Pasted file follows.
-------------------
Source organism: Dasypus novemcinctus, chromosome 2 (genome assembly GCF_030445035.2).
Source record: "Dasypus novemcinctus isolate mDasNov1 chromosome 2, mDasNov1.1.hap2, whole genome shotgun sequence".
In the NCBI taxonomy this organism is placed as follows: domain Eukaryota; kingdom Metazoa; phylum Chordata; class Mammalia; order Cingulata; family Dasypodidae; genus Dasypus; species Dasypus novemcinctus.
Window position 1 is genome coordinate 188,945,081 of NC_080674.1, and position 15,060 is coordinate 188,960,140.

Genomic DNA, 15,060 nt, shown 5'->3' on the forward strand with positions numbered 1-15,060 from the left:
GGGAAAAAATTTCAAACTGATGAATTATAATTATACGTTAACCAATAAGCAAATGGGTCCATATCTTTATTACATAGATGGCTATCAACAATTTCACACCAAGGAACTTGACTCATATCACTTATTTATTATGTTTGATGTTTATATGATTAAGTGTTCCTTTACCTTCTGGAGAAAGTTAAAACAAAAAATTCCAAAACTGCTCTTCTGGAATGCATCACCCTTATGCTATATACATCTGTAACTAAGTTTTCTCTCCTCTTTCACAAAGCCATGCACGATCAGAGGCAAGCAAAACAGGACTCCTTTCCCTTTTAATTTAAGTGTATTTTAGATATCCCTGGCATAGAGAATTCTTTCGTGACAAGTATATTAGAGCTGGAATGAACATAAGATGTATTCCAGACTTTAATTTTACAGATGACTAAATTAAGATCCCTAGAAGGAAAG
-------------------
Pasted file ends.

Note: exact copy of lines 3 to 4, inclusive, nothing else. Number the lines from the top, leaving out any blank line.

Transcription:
In the NCBI taxonomy this organism is placed as follows: domain Eukaryota; kingdom Metazoa; phylum Chordata; class Mammalia; order Cingulata; family Dasypodidae; genus Dasypus; species Dasypus novemcinctus.
Window position 1 is genome coordinate 188,945,081 of NC_080674.1, and position 15,060 is coordinate 188,960,140.